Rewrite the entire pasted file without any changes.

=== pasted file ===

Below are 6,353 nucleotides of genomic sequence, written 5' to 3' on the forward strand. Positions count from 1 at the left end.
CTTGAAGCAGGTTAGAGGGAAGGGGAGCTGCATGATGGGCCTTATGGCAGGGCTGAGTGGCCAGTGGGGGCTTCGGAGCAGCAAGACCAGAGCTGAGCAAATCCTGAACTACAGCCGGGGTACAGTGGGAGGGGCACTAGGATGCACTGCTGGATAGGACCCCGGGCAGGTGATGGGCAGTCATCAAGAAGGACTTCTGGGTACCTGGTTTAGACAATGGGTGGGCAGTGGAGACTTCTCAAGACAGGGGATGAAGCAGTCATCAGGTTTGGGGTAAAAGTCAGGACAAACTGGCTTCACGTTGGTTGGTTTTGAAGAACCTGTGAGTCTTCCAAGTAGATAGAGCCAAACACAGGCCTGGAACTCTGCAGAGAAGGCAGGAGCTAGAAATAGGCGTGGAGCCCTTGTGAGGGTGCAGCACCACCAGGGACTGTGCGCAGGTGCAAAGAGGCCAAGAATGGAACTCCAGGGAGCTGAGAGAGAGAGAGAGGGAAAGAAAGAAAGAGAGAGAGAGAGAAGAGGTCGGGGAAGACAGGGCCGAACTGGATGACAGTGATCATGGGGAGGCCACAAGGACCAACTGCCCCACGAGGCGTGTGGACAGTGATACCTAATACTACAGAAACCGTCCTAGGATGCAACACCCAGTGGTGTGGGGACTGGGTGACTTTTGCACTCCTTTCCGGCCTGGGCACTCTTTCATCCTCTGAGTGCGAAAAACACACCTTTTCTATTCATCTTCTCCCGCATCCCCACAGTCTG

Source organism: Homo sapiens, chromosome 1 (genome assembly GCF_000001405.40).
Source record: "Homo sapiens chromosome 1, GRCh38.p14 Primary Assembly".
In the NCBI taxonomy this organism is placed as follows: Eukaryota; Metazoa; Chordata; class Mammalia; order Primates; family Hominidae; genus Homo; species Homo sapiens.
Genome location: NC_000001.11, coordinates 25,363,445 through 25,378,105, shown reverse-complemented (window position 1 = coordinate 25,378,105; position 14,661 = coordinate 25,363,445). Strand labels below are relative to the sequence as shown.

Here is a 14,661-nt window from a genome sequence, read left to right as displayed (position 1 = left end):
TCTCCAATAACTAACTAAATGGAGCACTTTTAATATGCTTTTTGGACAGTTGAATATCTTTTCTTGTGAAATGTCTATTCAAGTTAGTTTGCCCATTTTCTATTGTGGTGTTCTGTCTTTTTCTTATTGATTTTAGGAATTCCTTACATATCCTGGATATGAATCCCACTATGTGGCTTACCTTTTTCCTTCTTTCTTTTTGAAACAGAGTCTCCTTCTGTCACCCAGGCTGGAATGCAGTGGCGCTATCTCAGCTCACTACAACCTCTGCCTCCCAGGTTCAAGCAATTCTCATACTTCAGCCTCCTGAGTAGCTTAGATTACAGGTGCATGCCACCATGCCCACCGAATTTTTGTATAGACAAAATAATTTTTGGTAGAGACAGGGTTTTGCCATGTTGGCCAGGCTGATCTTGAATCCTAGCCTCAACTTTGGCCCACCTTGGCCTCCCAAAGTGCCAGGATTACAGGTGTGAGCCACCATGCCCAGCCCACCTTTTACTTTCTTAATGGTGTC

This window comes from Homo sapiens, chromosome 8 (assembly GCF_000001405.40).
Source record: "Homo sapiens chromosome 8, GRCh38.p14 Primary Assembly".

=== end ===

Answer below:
Below are 6,353 nucleotides of genomic sequence, written 5' to 3' on the forward strand. Positions count from 1 at the left end.
CTTGAAGCAGGTTAGAGGGAAGGGGAGCTGCATGATGGGCCTTATGGCAGGGCTGAGTGGCCAGTGGGGGCTTCGGAGCAGCAAGACCAGAGCTGAGCAAATCCTGAACTACAGCCGGGGTACAGTGGGAGGGGCACTAGGATGCACTGCTGGATAGGACCCCGGGCAGGTGATGGGCAGTCATCAAGAAGGACTTCTGGGTACCTGGTTTAGACAATGGGTGGGCAGTGGAGACTTCTCAAGACAGGGGATGAAGCAGTCATCAGGTTTGGGGTAAAAGTCAGGACAAACTGGCTTCACGTTGGTTGGTTTTGAAGAACCTGTGAGTCTTCCAAGTAGATAGAGCCAAACACAGGCCTGGAACTCTGCAGAGAAGGCAGGAGCTAGAAATAGGCGTGGAGCCCTTGTGAGGGTGCAGCACCACCAGGGACTGTGCGCAGGTGCAAAGAGGCCAAGAATGGAACTCCAGGGAGCTGAGAGAGAGAGAGAGGGAAAGAAAGAAAGAGAGAGAGAGAGAAGAGGTCGGGGAAGACAGGGCCGAACTGGATGACAGTGATCATGGGGAGGCCACAAGGACCAACTGCCCCACGAGGCGTGTGGACAGTGATACCTAATACTACAGAAACCGTCCTAGGATGCAACACCCAGTGGTGTGGGGACTGGGTGACTTTTGCACTCCTTTCCGGCCTGGGCACTCTTTCATCCTCTGAGTGCGAAAAACACACCTTTTCTATTCATCTTCTCCCGCATCCCCACAGTCTG

Source organism: Homo sapiens, chromosome 1 (genome assembly GCF_000001405.40).
Source record: "Homo sapiens chromosome 1, GRCh38.p14 Primary Assembly".
In the NCBI taxonomy this organism is placed as follows: Eukaryota; Metazoa; Chordata; class Mammalia; order Primates; family Hominidae; genus Homo; species Homo sapiens.
Genome location: NC_000001.11, coordinates 25,363,445 through 25,378,105, shown reverse-complemented (window position 1 = coordinate 25,378,105; position 14,661 = coordinate 25,363,445). Strand labels below are relative to the sequence as shown.

Here is a 14,661-nt window from a genome sequence, read left to right as displayed (position 1 = left end):
TCTCCAATAACTAACTAAATGGAGCACTTTTAATATGCTTTTTGGACAGTTGAATATCTTTTCTTGTGAAATGTCTATTCAAGTTAGTTTGCCCATTTTCTATTGTGGTGTTCTGTCTTTTTCTTATTGATTTTAGGAATTCCTTACATATCCTGGATATGAATCCCACTATGTGGCTTACCTTTTTCCTTCTTTCTTTTTGAAACAGAGTCTCCTTCTGTCACCCAGGCTGGAATGCAGTGGCGCTATCTCAGCTCACTACAACCTCTGCCTCCCAGGTTCAAGCAATTCTCATACTTCAGCCTCCTGAGTAGCTTAGATTACAGGTGCATGCCACCATGCCCACCGAATTTTTGTATAGACAAAATAATTTTTGGTAGAGACAGGGTTTTGCCATGTTGGCCAGGCTGATCTTGAATCCTAGCCTCAACTTTGGCCCACCTTGGCCTCCCAAAGTGCCAGGATTACAGGTGTGAGCCACCATGCCCAGCCCACCTTTTACTTTCTTAATGGTGTC

This window comes from Homo sapiens, chromosome 8 (assembly GCF_000001405.40).
Source record: "Homo sapiens chromosome 8, GRCh38.p14 Primary Assembly".